For many years, the program for the Marquette University Law School commencement has identified the Law School’s origin with the establishment of the Milwaukee Law Class in 1892. In fact, in 1992, the law school celebrated its centennial based on this assumption. According to the conventional account, the Milwaukee Law Class was begun by a group of young Milwaukeeans preparing for the Wisconsin bar who wished to meet together to study and to listen to lectures from established members of the bench and bar. Over the next several years, the Milwaukee Law Class evolved into the Milwaukee Law School, which was taken over by Marquette in 1908.
The only problem with this story is that several contemporary (to the 1890’s) sources identified the school’s date of origin as a year other than 1892.
First of all, the Milwaukee Law Class of 1892, which clearly existed, was not the first such group in Milwaukee. In 1885, the Wisconsin legislature made bar passage a good bit more difficult when it removed the licensing authority from state’s circuit court judges and vested it in a single state board of bar examiners. The examiners met at specified times — unlike the judges who could schedule examinations at any time and who were notoriously lax in their administration — and from a very early date (possibly 1885) administered the examination in written form.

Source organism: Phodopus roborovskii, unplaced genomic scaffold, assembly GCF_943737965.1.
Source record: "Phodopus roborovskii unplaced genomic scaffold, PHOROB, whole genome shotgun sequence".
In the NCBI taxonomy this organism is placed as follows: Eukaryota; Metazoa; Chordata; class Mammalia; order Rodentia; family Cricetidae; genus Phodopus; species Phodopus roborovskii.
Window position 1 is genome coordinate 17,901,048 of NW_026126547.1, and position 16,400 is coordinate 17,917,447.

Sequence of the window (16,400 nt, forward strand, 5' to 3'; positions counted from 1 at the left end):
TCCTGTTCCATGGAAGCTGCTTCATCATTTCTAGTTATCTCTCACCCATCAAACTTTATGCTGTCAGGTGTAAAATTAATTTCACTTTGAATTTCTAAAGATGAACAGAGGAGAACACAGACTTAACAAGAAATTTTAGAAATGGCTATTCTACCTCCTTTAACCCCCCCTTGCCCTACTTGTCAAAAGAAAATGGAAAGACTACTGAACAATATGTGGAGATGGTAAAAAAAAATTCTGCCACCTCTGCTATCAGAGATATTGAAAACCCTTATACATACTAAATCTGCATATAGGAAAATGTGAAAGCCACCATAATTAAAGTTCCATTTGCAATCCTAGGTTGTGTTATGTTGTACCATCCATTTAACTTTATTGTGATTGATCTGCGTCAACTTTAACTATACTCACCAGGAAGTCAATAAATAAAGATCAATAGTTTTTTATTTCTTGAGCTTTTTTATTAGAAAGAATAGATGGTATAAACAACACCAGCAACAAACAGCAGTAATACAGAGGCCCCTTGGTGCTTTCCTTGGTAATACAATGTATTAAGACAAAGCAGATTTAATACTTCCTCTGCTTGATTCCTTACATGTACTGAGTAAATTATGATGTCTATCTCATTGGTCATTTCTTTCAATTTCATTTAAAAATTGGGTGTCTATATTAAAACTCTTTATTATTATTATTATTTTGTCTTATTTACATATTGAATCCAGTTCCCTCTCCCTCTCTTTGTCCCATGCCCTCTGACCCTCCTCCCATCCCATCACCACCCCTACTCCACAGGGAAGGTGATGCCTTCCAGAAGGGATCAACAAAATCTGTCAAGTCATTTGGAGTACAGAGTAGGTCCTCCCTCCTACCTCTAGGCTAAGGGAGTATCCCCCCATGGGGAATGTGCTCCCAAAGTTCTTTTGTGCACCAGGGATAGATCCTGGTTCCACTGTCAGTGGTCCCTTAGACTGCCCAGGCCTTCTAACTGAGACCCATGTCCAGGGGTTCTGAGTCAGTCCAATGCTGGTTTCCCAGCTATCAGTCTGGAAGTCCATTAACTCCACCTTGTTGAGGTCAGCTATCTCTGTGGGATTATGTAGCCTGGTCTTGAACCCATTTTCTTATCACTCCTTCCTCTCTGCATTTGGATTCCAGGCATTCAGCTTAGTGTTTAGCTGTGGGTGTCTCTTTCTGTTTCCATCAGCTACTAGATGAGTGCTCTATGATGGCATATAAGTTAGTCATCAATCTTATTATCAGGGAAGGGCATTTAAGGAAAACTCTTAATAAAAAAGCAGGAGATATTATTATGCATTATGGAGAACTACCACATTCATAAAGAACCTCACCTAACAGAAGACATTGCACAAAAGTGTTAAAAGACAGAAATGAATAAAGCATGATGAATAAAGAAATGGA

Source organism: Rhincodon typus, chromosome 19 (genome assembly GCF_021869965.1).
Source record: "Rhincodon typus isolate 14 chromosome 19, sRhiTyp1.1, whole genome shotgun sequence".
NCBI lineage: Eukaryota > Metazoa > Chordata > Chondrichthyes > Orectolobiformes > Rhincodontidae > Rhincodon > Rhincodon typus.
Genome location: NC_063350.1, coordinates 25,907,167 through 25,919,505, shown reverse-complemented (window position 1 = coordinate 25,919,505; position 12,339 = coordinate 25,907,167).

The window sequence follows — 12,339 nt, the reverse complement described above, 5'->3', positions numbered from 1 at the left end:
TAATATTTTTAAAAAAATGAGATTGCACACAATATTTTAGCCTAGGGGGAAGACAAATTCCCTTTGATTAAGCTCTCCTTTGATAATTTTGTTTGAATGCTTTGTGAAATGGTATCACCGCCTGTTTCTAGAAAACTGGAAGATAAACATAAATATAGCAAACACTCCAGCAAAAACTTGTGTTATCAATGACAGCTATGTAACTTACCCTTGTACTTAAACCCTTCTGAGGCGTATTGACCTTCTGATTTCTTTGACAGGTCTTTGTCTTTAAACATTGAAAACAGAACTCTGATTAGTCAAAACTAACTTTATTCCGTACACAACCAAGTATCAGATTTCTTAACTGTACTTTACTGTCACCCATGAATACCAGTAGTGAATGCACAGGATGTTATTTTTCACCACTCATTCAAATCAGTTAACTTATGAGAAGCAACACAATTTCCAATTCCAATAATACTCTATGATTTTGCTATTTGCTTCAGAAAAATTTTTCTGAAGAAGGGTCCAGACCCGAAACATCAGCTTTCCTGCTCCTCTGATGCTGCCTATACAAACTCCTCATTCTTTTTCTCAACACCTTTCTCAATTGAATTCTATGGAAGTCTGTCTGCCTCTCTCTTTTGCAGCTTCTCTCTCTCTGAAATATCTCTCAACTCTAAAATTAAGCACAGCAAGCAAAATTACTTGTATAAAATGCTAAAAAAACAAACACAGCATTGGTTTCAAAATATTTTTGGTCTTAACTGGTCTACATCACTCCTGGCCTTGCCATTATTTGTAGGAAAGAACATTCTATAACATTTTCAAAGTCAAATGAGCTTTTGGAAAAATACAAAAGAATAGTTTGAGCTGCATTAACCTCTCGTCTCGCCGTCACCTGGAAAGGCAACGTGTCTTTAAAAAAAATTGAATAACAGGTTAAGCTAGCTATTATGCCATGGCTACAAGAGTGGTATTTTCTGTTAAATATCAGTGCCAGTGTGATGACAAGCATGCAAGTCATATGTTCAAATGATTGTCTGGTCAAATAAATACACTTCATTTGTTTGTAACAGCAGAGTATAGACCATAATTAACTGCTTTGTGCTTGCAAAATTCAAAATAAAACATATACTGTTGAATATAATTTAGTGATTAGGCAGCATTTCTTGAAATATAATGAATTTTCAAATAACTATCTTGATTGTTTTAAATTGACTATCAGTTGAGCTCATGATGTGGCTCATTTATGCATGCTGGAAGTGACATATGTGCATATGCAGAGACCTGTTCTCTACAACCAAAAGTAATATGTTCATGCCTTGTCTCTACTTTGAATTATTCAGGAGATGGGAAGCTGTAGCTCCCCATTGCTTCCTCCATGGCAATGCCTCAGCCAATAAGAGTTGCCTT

To pass such an examination one had to know what the law was in a variety of areas, something that was not necessarily easy to learn while working as a clerk in a lawyer’s office. (Only graduates of the law program at the University of Wisconsin were exempt from the examination.) The Milwaukee Sentinel reported the organization of a “law class” in Milwaukee as early April of 1886, so there is no reason to think that the 1892 law class was unique. There were probably several “law classes” begun between 1885 and 1892.
The Milwaukee Law School was a fairly low-key institution, and in fact does not even show up in the Milwaukee city directory until 1903. The first recorded reference that we have to the Milwaukee Law School is in the 1897 report of the United States Commissioner of Education, and that publication lists the year of the school’s founding as 1893. The 1893 date was repeated in subsequent volumes of the Commissioner’s Report and in the 1907 Annual Report of the American Bar Association, which compiled data on the nation’s law schools. In 1921, when Alfred Zantzinger Reed compiled his monumental report on the history of legal education in the United States, he accepted 1893 as the date of the school’s founding.